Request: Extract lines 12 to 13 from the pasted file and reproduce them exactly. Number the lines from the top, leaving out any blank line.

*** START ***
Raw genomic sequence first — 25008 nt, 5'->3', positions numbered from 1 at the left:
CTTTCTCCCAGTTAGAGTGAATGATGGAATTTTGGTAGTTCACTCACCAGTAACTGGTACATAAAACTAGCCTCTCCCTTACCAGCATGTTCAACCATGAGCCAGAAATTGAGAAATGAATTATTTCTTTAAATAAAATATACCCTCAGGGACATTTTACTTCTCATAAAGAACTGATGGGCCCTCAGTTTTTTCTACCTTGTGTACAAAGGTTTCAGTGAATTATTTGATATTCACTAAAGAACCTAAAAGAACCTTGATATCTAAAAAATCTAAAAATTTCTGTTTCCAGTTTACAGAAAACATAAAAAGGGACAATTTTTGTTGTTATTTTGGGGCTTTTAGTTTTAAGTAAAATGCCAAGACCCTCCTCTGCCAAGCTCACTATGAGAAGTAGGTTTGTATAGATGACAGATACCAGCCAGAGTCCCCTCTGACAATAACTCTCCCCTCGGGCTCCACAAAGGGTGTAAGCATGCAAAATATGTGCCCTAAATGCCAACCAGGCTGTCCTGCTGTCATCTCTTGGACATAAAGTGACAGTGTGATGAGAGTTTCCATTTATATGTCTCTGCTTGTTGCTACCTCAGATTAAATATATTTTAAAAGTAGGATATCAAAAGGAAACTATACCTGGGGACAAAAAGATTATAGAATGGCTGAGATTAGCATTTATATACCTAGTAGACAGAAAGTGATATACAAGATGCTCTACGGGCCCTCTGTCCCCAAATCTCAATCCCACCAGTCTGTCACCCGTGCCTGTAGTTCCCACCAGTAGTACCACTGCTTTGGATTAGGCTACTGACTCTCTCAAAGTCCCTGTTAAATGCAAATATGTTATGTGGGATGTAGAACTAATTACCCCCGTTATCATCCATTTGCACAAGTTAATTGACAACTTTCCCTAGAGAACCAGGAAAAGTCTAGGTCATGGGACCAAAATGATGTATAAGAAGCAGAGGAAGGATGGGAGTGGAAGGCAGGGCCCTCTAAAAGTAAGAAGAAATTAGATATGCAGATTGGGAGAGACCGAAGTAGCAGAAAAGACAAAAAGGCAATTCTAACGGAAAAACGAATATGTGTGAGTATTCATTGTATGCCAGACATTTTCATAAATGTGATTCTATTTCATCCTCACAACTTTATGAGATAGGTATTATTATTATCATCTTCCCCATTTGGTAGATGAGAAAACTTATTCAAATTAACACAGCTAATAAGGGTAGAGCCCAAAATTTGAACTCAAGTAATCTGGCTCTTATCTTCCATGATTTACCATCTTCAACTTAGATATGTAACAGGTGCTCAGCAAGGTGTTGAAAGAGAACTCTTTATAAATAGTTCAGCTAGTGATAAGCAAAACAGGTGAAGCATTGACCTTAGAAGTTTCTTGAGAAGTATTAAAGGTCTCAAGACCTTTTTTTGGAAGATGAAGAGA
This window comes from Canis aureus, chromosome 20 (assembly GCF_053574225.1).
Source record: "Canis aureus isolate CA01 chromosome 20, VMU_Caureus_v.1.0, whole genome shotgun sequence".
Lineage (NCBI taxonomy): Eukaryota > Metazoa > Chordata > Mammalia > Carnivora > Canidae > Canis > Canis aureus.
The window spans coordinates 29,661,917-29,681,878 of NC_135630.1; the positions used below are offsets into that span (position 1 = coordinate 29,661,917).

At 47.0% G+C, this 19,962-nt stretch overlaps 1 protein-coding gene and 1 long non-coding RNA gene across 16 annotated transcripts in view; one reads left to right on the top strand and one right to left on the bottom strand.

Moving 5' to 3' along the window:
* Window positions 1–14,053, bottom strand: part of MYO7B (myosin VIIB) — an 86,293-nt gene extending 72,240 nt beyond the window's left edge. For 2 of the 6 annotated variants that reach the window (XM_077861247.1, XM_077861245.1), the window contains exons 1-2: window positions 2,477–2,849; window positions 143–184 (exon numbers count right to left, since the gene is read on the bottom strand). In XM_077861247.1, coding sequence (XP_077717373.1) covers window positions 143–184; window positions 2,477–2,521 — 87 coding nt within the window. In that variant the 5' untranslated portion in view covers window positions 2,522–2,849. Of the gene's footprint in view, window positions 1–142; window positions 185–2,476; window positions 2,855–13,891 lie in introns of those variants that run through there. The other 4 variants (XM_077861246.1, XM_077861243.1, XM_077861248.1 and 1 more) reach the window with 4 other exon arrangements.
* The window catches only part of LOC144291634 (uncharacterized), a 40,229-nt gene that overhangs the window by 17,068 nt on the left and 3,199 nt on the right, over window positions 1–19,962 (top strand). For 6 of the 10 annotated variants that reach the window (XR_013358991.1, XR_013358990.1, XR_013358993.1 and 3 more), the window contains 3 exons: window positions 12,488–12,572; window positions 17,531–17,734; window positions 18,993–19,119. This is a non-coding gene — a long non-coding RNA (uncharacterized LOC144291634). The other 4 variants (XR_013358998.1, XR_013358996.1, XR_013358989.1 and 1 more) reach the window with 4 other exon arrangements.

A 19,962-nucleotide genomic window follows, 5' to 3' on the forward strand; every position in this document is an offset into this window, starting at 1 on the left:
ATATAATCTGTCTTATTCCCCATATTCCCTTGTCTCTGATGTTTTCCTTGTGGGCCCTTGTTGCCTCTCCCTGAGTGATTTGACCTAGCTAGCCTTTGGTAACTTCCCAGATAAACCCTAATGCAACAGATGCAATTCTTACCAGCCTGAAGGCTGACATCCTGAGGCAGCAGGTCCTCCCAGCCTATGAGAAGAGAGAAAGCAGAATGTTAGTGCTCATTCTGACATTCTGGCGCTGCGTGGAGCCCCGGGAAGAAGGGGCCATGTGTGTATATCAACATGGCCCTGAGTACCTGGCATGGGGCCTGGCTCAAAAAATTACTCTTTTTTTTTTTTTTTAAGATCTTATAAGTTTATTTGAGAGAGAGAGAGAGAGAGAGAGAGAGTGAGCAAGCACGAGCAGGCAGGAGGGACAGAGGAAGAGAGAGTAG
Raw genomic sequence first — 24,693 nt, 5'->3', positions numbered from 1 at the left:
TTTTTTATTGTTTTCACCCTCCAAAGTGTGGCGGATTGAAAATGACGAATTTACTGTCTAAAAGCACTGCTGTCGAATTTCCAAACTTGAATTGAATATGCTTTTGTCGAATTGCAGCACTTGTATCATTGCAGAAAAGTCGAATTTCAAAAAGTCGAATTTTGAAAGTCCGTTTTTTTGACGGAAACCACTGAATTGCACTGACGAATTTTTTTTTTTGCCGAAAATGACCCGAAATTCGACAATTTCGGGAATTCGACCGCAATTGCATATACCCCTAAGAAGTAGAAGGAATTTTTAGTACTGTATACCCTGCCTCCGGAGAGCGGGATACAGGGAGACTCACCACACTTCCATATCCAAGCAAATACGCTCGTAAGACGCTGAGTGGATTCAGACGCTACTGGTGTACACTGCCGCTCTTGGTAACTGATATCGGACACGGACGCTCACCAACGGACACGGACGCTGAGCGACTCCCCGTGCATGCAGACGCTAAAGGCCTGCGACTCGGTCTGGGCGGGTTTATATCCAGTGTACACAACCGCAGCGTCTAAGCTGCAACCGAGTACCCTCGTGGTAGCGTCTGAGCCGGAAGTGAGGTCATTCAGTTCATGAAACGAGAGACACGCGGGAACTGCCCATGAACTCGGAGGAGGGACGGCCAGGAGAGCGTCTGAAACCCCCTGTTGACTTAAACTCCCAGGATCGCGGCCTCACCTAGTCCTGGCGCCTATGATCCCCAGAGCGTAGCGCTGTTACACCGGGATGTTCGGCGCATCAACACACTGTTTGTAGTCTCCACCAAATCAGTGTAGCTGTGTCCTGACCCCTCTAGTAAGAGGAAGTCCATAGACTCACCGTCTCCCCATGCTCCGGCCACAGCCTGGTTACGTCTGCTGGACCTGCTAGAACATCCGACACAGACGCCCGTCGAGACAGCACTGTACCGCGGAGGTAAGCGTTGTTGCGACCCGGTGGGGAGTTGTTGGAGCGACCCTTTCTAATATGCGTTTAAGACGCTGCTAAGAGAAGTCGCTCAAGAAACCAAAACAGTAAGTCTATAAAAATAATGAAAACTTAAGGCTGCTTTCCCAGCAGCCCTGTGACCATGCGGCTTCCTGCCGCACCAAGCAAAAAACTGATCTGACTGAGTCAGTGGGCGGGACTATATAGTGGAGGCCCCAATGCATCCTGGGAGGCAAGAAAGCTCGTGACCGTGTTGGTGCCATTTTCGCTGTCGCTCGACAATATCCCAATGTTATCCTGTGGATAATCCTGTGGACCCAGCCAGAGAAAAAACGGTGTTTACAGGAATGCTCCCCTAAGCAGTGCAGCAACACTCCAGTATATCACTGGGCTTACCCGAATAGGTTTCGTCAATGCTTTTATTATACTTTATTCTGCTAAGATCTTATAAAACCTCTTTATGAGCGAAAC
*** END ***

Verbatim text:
ATATAATCTGTCTTATTCCCCATATTCCCTTGTCTCTGATGTTTTCCTTGTGGGCCCTTGTTGCCTCTCCCTGAGTGATTTGACCTAGCTAGCCTTTGGTAACTTCCCAGATAAACCCTAATGCAACAGATGCAATTCTTACCAGCCTGAAGGCTGACATCCTGAGGCAGCAGGTCCTCCCAGCCTATGAGAAGAGAGAAAGCAGAATGTTAGTGCTCATTCTGACATTCTGGCGCTGCGTGGAGCCCCGGGAAGAAGGGGCCATGTGTGTATATCAACATGGCCCTGAGTACCTGGCATGGGGCCTGGCTCAAAAAATTACTCTTTTTTTTTTTTTTTAAGATCTTATAAGTTTATTTGAGAGAGAGAGAGAGAGAGAGAGAGAGTGAGCAAGCACGAGCAGGCAGGAGGGACAGAGGAAGAGAGAGTAG
Raw genomic sequence first — 24,693 nt, 5'->3', positions numbered from 1 at the left: